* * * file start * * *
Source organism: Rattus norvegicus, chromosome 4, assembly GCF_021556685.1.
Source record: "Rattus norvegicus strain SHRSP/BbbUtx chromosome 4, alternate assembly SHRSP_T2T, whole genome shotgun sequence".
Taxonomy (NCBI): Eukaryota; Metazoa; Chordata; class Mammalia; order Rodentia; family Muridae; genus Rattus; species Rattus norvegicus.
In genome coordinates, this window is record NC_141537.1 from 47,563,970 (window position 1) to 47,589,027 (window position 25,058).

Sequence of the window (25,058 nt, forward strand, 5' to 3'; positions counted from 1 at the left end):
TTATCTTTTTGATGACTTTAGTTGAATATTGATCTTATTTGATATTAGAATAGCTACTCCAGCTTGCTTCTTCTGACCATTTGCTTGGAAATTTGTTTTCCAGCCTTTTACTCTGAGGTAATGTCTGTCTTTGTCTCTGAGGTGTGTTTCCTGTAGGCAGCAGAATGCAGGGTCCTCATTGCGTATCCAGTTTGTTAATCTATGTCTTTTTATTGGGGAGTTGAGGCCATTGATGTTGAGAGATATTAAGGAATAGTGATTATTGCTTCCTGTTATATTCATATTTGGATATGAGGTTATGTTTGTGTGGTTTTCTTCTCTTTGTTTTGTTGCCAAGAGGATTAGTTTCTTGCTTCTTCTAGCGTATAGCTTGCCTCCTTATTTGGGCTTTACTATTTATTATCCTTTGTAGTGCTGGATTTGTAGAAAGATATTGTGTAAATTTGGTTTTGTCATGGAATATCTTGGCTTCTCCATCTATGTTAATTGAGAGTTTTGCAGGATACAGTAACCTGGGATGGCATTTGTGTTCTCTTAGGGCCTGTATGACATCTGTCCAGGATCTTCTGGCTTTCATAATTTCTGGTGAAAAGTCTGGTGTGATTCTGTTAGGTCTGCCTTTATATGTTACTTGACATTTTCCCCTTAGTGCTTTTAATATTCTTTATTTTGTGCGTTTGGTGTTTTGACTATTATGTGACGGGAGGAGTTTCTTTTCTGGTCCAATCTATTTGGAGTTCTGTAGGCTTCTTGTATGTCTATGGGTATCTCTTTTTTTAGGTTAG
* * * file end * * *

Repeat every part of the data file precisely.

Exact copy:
Source organism: Rattus norvegicus, chromosome 4, assembly GCF_021556685.1.
Source record: "Rattus norvegicus strain SHRSP/BbbUtx chromosome 4, alternate assembly SHRSP_T2T, whole genome shotgun sequence".
Taxonomy (NCBI): Eukaryota; Metazoa; Chordata; class Mammalia; order Rodentia; family Muridae; genus Rattus; species Rattus norvegicus.
In genome coordinates, this window is record NC_141537.1 from 47,563,970 (window position 1) to 47,589,027 (window position 25,058).

Sequence of the window (25,058 nt, forward strand, 5' to 3'; positions counted from 1 at the left end):
TTATCTTTTTGATGACTTTAGTTGAATATTGATCTTATTTGATATTAGAATAGCTACTCCAGCTTGCTTCTTCTGACCATTTGCTTGGAAATTTGTTTTCCAGCCTTTTACTCTGAGGTAATGTCTGTCTTTGTCTCTGAGGTGTGTTTCCTGTAGGCAGCAGAATGCAGGGTCCTCATTGCGTATCCAGTTTGTTAATCTATGTCTTTTTATTGGGGAGTTGAGGCCATTGATGTTGAGAGATATTAAGGAATAGTGATTATTGCTTCCTGTTATATTCATATTTGGATATGAGGTTATGTTTGTGTGGTTTTCTTCTCTTTGTTTTGTTGCCAAGAGGATTAGTTTCTTGCTTCTTCTAGCGTATAGCTTGCCTCCTTATTTGGGCTTTACTATTTATTATCCTTTGTAGTGCTGGATTTGTAGAAAGATATTGTGTAAATTTGGTTTTGTCATGGAATATCTTGGCTTCTCCATCTATGTTAATTGAGAGTTTTGCAGGATACAGTAACCTGGGATGGCATTTGTGTTCTCTTAGGGCCTGTATGACATCTGTCCAGGATCTTCTGGCTTTCATAATTTCTGGTGAAAAGTCTGGTGTGATTCTGTTAGGTCTGCCTTTATATGTTACTTGACATTTTCCCCTTAGTGCTTTTAATATTCTTTATTTTGTGCGTTTGGTGTTTTGACTATTATGTGACGGGAGGAGTTTCTTTTCTGGTCCAATCTATTTGGAGTTCTGTAGGCTTCTTGTATGTCTATGGGTATCTCTTTTTTTAGGTTAG